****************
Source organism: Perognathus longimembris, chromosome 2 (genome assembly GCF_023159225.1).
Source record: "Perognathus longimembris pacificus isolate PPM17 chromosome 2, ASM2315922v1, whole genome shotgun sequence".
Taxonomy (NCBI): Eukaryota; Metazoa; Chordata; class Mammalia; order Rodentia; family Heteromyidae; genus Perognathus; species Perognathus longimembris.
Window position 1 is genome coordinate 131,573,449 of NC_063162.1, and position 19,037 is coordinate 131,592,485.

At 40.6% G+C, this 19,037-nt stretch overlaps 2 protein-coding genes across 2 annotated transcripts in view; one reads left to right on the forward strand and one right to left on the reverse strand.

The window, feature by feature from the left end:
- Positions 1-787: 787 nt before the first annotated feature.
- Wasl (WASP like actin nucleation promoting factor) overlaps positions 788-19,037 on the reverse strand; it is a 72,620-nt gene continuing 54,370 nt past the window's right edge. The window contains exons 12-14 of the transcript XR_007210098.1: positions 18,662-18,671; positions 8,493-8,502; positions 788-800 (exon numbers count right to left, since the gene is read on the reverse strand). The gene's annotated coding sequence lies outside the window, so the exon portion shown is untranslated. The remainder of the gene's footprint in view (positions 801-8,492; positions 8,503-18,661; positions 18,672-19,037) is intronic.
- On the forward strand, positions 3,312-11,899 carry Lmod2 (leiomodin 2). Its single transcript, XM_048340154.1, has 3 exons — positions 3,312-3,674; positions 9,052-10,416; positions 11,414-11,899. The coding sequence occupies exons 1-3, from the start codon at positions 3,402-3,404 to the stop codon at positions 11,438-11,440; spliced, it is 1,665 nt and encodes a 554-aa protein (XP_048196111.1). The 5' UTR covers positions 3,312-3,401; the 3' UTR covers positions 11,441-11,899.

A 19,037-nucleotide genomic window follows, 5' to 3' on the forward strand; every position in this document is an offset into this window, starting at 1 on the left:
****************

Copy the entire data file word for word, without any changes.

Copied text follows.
Source organism: Perognathus longimembris, chromosome 2 (genome assembly GCF_023159225.1).
Source record: "Perognathus longimembris pacificus isolate PPM17 chromosome 2, ASM2315922v1, whole genome shotgun sequence".
Taxonomy (NCBI): Eukaryota; Metazoa; Chordata; class Mammalia; order Rodentia; family Heteromyidae; genus Perognathus; species Perognathus longimembris.
Window position 1 is genome coordinate 131,573,449 of NC_063162.1, and position 19,037 is coordinate 131,592,485.

At 40.6% G+C, this 19,037-nt stretch overlaps 2 protein-coding genes across 2 annotated transcripts in view; one reads left to right on the forward strand and one right to left on the reverse strand.

The window, feature by feature from the left end:
- Positions 1-787: 787 nt before the first annotated feature.
- Wasl (WASP like actin nucleation promoting factor) overlaps positions 788-19,037 on the reverse strand; it is a 72,620-nt gene continuing 54,370 nt past the window's right edge. The window contains exons 12-14 of the transcript XR_007210098.1: positions 18,662-18,671; positions 8,493-8,502; positions 788-800 (exon numbers count right to left, since the gene is read on the reverse strand). The gene's annotated coding sequence lies outside the window, so the exon portion shown is untranslated. The remainder of the gene's footprint in view (positions 801-8,492; positions 8,503-18,661; positions 18,672-19,037) is intronic.
- On the forward strand, positions 3,312-11,899 carry Lmod2 (leiomodin 2). Its single transcript, XM_048340154.1, has 3 exons — positions 3,312-3,674; positions 9,052-10,416; positions 11,414-11,899. The coding sequence occupies exons 1-3, from the start codon at positions 3,402-3,404 to the stop codon at positions 11,438-11,440; spliced, it is 1,665 nt and encodes a 554-aa protein (XP_048196111.1). The 5' UTR covers positions 3,312-3,401; the 3' UTR covers positions 11,441-11,899.

A 19,037-nucleotide genomic window follows, 5' to 3' on the forward strand; every position in this document is an offset into this window, starting at 1 on the left: